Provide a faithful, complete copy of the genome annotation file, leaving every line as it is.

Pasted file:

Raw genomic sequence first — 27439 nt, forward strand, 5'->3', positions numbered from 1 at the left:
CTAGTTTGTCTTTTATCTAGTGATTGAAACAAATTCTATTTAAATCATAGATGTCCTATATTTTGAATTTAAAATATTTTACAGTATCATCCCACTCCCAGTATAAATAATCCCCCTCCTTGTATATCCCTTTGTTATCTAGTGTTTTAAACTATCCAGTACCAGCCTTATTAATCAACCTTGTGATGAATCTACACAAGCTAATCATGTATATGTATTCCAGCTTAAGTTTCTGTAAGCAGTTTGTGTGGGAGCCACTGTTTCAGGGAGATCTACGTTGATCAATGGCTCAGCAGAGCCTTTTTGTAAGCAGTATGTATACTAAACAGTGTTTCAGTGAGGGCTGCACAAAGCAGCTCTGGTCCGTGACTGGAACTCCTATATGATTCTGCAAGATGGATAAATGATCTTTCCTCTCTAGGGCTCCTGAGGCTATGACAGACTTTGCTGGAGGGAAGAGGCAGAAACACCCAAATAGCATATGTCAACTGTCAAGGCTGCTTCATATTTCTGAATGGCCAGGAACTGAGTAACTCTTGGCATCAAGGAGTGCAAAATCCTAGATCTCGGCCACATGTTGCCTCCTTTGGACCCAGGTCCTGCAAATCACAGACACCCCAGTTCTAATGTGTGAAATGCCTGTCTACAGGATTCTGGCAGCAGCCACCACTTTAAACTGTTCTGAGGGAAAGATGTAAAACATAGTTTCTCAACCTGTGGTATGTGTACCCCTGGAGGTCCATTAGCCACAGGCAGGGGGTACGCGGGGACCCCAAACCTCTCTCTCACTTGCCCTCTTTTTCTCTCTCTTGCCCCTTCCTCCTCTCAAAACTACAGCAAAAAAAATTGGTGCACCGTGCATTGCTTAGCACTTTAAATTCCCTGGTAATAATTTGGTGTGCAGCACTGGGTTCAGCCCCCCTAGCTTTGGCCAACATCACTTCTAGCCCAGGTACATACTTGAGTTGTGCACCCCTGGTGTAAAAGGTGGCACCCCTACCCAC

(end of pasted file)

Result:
Raw genomic sequence first — 27439 nt, forward strand, 5'->3', positions numbered from 1 at the left:
CTAGTTTGTCTTTTATCTAGTGATTGAAACAAATTCTATTTAAATCATAGATGTCCTATATTTTGAATTTAAAATATTTTACAGTATCATCCCACTCCCAGTATAAATAATCCCCCTCCTTGTATATCCCTTTGTTATCTAGTGTTTTAAACTATCCAGTACCAGCCTTATTAATCAACCTTGTGATGAATCTACACAAGCTAATCATGTATATGTATTCCAGCTTAAGTTTCTGTAAGCAGTTTGTGTGGGAGCCACTGTTTCAGGGAGATCTACGTTGATCAATGGCTCAGCAGAGCCTTTTTGTAAGCAGTATGTATACTAAACAGTGTTTCAGTGAGGGCTGCACAAAGCAGCTCTGGTCCGTGACTGGAACTCCTATATGATTCTGCAAGATGGATAAATGATCTTTCCTCTCTAGGGCTCCTGAGGCTATGACAGACTTTGCTGGAGGGAAGAGGCAGAAACACCCAAATAGCATATGTCAACTGTCAAGGCTGCTTCATATTTCTGAATGGCCAGGAACTGAGTAACTCTTGGCATCAAGGAGTGCAAAATCCTAGATCTCGGCCACATGTTGCCTCCTTTGGACCCAGGTCCTGCAAATCACAGACACCCCAGTTCTAATGTGTGAAATGCCTGTCTACAGGATTCTGGCAGCAGCCACCACTTTAAACTGTTCTGAGGGAAAGATGTAAAACATAGTTTCTCAACCTGTGGTATGTGTACCCCTGGAGGTCCATTAGCCACAGGCAGGGGGTACGCGGGGACCCCAAACCTCTCTCTCACTTGCCCTCTTTTTCTCTCTCTTGCCCCTTCCTCCTCTCAAAACTACAGCAAAAAAAATTGGTGCACCGTGCATTGCTTAGCACTTTAAATTCCCTGGTAATAATTTGGTGTGCAGCACTGGGTTCAGCCCCCCTAGCTTTGGCCAACATCACTTCTAGCCCAGGTACATACTTGAGTTGTGCACCCCTGGTGTAAAAGGTGGCACCCCTACCCAC